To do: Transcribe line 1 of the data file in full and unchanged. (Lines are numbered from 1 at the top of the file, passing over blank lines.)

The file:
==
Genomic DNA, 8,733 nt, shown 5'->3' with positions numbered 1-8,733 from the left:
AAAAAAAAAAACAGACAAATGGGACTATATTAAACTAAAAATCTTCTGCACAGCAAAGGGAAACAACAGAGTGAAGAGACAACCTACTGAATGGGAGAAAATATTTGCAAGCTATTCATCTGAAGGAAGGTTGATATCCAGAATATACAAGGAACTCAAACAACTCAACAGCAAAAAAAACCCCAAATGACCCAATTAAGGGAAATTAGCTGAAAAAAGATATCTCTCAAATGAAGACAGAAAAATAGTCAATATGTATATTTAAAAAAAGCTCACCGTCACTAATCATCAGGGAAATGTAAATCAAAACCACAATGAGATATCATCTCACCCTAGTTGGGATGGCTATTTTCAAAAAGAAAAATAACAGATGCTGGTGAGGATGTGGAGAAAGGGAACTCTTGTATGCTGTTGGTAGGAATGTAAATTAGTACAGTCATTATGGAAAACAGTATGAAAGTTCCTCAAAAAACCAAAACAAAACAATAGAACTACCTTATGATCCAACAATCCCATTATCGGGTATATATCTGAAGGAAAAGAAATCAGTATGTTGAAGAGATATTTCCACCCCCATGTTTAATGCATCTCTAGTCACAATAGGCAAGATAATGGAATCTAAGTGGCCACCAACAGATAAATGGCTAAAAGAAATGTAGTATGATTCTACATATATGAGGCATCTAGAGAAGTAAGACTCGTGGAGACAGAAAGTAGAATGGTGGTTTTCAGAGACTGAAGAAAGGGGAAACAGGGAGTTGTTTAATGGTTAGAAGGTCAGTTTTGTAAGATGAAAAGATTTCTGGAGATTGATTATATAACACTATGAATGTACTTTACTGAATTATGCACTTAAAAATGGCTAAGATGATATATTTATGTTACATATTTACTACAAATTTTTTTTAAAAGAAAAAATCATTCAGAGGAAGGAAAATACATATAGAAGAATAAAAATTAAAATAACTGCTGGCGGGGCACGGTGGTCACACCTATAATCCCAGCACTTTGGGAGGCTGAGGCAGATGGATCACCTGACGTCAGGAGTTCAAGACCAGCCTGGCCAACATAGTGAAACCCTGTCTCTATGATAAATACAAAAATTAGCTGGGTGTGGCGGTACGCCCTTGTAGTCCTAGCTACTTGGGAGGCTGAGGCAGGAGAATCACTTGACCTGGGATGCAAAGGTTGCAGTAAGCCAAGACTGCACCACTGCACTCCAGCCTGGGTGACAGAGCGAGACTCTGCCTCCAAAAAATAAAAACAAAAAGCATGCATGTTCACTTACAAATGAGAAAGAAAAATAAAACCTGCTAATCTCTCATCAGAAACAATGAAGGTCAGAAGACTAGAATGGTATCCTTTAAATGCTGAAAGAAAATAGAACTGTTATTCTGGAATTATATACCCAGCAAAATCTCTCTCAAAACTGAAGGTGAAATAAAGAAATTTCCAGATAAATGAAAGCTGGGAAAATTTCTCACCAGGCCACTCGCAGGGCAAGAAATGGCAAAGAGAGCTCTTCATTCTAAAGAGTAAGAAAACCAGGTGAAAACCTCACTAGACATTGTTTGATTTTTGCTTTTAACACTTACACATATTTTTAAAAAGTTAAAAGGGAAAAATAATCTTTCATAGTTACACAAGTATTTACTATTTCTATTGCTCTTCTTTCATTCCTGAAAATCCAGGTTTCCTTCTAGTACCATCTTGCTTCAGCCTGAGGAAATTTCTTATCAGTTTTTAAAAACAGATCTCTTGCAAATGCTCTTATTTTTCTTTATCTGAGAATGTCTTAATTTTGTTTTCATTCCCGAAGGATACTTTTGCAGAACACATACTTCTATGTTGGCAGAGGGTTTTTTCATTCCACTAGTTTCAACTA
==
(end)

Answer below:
Genomic DNA, 8,733 nt, shown 5'->3' with positions numbered 1-8,733 from the left: